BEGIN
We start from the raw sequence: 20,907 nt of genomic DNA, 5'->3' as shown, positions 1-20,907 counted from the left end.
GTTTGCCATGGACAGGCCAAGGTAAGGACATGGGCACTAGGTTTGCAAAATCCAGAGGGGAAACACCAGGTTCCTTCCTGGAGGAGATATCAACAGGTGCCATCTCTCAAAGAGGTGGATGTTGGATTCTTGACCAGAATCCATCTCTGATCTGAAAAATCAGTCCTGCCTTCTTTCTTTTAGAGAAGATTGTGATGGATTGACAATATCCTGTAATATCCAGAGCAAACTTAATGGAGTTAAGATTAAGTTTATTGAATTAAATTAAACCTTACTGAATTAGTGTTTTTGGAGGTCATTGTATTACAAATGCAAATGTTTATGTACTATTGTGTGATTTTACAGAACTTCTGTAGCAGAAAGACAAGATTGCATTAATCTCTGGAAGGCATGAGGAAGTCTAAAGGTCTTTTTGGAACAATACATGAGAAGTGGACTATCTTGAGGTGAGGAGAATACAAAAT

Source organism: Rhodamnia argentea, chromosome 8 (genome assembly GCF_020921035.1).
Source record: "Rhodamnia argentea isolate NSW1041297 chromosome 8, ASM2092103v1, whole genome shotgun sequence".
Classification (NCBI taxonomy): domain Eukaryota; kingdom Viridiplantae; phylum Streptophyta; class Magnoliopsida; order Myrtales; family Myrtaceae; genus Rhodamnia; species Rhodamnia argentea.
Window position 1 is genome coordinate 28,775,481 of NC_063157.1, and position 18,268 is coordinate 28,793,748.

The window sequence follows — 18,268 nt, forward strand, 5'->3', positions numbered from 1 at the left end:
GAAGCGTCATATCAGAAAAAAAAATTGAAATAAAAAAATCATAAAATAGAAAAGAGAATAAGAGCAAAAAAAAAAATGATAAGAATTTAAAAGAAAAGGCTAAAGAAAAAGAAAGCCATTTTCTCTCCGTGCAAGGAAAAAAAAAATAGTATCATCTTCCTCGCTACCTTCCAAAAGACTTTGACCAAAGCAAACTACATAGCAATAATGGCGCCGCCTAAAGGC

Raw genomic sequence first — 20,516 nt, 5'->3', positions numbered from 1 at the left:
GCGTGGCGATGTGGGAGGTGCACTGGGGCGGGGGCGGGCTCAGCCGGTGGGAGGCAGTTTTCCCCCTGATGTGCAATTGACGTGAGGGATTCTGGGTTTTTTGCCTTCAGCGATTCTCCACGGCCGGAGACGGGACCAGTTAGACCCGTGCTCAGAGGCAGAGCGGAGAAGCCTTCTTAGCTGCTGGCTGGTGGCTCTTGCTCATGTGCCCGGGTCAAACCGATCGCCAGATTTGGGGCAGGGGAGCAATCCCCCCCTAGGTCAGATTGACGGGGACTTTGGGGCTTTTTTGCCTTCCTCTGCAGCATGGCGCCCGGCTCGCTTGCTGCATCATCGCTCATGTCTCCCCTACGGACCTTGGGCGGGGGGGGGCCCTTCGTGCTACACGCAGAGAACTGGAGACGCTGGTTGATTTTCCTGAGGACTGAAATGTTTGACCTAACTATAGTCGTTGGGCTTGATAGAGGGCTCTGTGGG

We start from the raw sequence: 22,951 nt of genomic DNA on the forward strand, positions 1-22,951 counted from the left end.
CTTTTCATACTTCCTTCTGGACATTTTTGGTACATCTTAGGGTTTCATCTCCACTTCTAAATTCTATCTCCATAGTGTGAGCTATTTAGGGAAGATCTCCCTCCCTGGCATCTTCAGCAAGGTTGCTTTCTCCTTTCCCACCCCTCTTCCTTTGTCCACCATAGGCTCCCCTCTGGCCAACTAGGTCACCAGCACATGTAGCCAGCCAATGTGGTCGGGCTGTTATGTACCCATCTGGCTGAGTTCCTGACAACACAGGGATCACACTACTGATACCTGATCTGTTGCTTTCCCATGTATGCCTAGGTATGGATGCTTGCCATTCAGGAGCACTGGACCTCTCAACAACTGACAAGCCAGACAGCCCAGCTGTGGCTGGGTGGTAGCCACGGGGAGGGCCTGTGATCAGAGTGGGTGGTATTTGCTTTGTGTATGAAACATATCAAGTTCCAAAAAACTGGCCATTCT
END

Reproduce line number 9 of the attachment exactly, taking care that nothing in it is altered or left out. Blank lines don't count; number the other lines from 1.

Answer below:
Raw genomic sequence first — 20,516 nt, 5'->3', positions numbered from 1 at the left: